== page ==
NHL Realignment: Quebec Weighs Options to Bring Hockey Back

Steve ThompsonAnalyst IIIDecember 10, 2011

OTTAWA, ON - JANUARY 14:  A Quebec Nordiques fan shows his support for their return to the NHL at a game between the Calgary Flames and the Ottawa Senators at Scotiabank Place on January 14, 2011 in Ottawa, Canada.  (Photo by Phillip MacCallum/Getty Images)
Phillip MacCallum/Getty Images

Two cities emerged as big winners because of the NHL's new realignment plan.

The Dallas Stars, whose fan support has dwindled in part from playing too many games in later time zones, got what they wanted when realignment placed them in a conference entirely composed of teams located in the central or eastern time zones.

The other city is would-be NHL returnee Quebec City.

Because of the new realignment, the door to returning to the NHL has been pried wide open for Quebec to have the Nordiques again with either a relocated team or an expansion team.

And it's obvious from the realignment that the NHL has the Phoenix Coyotes in mind.

Before this new agreement took place, the biggest remaining obstacle to Quebec returning to the NHL was realignment.

Under the current setup, the NHL did not want any more realignment problems, which would have ensued if a Western Conference team was shifted east.

That meant if Quebec wanted back into the NHL, it would have been with either an expansion team or with a troubled relocated Eastern Conference team like the New York Islanders, New Jersey Devils or Florida Panthers.

That meant Phoenix would be safe from Quebec's ambition.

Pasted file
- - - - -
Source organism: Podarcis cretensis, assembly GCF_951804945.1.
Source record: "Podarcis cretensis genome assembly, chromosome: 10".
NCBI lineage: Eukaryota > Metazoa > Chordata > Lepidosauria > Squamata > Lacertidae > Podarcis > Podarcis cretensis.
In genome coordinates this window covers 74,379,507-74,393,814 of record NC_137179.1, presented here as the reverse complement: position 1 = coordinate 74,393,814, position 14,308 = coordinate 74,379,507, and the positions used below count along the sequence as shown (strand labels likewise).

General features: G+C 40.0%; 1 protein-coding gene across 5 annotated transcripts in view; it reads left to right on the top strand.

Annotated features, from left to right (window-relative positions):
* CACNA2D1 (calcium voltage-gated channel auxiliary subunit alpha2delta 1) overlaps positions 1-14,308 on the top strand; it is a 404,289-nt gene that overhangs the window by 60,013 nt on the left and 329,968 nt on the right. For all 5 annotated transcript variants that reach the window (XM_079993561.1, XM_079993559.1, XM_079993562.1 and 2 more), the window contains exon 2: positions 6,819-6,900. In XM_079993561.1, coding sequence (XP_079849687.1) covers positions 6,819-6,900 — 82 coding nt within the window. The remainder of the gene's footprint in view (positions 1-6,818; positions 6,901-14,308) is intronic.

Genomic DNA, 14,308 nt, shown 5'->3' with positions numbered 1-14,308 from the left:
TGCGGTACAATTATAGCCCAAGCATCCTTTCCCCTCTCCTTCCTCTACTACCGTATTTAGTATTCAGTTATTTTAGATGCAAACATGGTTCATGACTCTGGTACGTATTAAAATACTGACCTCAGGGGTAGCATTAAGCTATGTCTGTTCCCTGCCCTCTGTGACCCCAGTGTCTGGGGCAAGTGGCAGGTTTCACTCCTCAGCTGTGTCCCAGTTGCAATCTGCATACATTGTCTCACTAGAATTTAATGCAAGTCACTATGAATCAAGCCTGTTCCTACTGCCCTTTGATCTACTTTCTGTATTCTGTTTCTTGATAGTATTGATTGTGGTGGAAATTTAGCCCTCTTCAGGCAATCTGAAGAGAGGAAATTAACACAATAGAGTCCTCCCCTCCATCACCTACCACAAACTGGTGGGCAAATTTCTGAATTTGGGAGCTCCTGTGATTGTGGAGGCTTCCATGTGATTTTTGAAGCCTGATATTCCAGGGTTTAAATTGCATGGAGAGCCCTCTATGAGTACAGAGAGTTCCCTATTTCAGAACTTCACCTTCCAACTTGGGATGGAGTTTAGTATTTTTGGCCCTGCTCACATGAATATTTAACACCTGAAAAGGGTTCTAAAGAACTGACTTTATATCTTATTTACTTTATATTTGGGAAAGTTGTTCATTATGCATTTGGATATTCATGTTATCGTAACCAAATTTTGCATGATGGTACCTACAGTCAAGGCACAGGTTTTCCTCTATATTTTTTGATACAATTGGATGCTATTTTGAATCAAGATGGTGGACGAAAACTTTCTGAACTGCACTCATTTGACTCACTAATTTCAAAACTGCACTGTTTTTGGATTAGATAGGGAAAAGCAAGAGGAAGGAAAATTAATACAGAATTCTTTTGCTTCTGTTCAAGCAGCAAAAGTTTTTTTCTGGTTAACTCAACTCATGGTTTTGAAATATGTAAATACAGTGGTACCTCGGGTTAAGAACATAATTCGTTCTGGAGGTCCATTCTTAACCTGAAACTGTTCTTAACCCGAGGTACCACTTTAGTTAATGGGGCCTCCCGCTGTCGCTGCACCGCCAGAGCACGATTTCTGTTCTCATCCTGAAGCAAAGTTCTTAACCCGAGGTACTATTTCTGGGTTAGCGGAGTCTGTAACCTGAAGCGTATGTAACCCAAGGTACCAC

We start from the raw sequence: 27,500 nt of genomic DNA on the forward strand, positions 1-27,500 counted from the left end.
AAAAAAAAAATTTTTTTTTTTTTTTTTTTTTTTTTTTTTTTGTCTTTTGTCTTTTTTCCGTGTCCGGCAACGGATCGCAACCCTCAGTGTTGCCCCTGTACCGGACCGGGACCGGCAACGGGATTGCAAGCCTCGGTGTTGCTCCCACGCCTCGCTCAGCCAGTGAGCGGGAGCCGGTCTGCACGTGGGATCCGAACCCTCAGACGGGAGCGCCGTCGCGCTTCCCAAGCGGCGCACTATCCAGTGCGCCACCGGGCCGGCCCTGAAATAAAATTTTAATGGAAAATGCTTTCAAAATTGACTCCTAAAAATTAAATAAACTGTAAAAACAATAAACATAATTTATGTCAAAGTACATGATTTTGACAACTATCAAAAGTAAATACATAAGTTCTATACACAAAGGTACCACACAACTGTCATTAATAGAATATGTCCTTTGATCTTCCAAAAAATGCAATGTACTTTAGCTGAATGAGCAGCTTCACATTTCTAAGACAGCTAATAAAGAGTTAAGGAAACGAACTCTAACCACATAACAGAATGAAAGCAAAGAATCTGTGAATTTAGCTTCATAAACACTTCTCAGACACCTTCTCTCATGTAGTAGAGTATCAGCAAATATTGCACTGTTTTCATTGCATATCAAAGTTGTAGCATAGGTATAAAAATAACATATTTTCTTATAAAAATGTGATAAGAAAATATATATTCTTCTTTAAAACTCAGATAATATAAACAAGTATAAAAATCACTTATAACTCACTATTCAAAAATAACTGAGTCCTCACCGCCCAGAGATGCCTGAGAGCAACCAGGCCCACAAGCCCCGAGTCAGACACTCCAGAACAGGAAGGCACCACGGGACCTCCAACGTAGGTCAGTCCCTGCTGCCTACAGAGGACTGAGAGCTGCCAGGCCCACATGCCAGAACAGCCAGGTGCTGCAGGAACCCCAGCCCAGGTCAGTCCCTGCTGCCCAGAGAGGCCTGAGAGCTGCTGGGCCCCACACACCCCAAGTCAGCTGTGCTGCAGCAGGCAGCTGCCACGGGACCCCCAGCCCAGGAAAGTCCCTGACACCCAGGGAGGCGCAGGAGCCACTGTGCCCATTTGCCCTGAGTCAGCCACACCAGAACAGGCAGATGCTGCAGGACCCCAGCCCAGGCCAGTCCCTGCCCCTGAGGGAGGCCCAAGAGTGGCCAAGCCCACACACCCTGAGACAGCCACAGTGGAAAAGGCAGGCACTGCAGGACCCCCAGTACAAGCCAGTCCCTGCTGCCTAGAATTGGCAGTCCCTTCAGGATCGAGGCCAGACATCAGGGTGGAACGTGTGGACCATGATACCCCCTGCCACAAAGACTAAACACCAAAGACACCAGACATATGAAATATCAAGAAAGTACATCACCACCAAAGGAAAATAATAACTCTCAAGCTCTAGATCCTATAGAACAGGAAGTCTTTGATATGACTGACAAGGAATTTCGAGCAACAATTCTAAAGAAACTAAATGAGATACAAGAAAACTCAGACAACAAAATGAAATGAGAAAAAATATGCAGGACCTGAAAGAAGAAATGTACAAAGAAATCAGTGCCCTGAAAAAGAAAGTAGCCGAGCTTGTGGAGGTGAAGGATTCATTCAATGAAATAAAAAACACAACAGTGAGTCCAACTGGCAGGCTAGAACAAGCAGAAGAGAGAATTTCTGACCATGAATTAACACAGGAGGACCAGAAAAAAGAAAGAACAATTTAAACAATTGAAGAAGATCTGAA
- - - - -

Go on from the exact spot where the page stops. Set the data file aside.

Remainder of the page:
But under the new realignment, it is now possible for Quebec to go after any team (even the Toronto Maple Leafs if they have nearly $2 billion to spend).

NASHVILLE, TN - DECEMBER 06:  Shane Doan #19, David Schlemko #6, and Daymond Langkow #22 of the Phoenix Coyotes celebrate a goal against the Nashville Predators at the Bridgestone Arena on December 6, 2011 in Nashville, Tennessee.  (Photo by Frederick Bre
Frederick Breedon/Getty Images

The NHL made this possible by making both eastern conferences—which Quebec would be part of—only seven teams and stuffing the two western conferences with eight teams.

That makes it possible for Quebec to get every kind of team—relocated Eastern Conference, relocated Western Conference, an expansion team—without causing any realignment problems.

The NHL could have made the eastern conferences with eight teams by moving Columbus and Detroit there, thus completely solving its realignment problems.

But they chose to leave them in the west—clearly expecting that Quebec, Hartford, Hamilton or some other eastern city to make a move.

Columbus and Detroit have been somewhat mollified by reducing the number of pacific and mountain time zone games they have to play, though they would have preferred to be in a conference that has all eastern time zone teams.

By realigning the NHL in way that would allow the hungriest non-NHL city back into the league as soon as possible, it's obvious the NHL is tiring of owning the Phoenix Coyotes and it's that team they have in mind for Quebec.